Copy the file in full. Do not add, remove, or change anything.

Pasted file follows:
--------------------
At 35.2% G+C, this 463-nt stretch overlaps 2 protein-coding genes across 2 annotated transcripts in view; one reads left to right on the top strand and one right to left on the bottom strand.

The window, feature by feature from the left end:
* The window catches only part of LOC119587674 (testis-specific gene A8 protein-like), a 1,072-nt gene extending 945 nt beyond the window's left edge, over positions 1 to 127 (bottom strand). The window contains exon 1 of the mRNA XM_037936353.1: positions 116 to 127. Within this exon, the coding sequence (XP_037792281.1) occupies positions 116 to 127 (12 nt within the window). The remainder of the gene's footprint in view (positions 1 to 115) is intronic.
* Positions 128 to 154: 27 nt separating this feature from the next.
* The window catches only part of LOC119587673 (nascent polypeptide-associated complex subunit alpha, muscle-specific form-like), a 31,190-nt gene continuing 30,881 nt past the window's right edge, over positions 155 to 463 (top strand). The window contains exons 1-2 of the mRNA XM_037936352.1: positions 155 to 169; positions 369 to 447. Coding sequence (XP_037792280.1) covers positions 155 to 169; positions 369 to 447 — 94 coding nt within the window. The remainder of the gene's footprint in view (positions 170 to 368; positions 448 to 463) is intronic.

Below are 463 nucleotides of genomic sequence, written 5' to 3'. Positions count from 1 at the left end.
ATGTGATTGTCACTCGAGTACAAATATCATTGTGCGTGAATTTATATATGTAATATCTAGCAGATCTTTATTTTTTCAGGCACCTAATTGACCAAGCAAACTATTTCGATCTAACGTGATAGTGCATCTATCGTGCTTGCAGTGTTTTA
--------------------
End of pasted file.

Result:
At 35.2% G+C, this 463-nt stretch overlaps 2 protein-coding genes across 2 annotated transcripts in view; one reads left to right on the top strand and one right to left on the bottom strand.

The window, feature by feature from the left end:
* The window catches only part of LOC119587674 (testis-specific gene A8 protein-like), a 1,072-nt gene extending 945 nt beyond the window's left edge, over positions 1 to 127 (bottom strand). The window contains exon 1 of the mRNA XM_037936353.1: positions 116 to 127. Within this exon, the coding sequence (XP_037792281.1) occupies positions 116 to 127 (12 nt within the window). The remainder of the gene's footprint in view (positions 1 to 115) is intronic.
* Positions 128 to 154: 27 nt separating this feature from the next.
* The window catches only part of LOC119587673 (nascent polypeptide-associated complex subunit alpha, muscle-specific form-like), a 31,190-nt gene continuing 30,881 nt past the window's right edge, over positions 155 to 463 (top strand). The window contains exons 1-2 of the mRNA XM_037936352.1: positions 155 to 169; positions 369 to 447. Coding sequence (XP_037792280.1) covers positions 155 to 169; positions 369 to 447 — 94 coding nt within the window. The remainder of the gene's footprint in view (positions 170 to 368; positions 448 to 463) is intronic.

Below are 463 nucleotides of genomic sequence, written 5' to 3'. Positions count from 1 at the left end.
ATGTGATTGTCACTCGAGTACAAATATCATTGTGCGTGAATTTATATATGTAATATCTAGCAGATCTTTATTTTTTCAGGCACCTAATTGACCAAGCAAACTATTTCGATCTAACGTGATAGTGCATCTATCGTGCTTGCAGTGTTTTA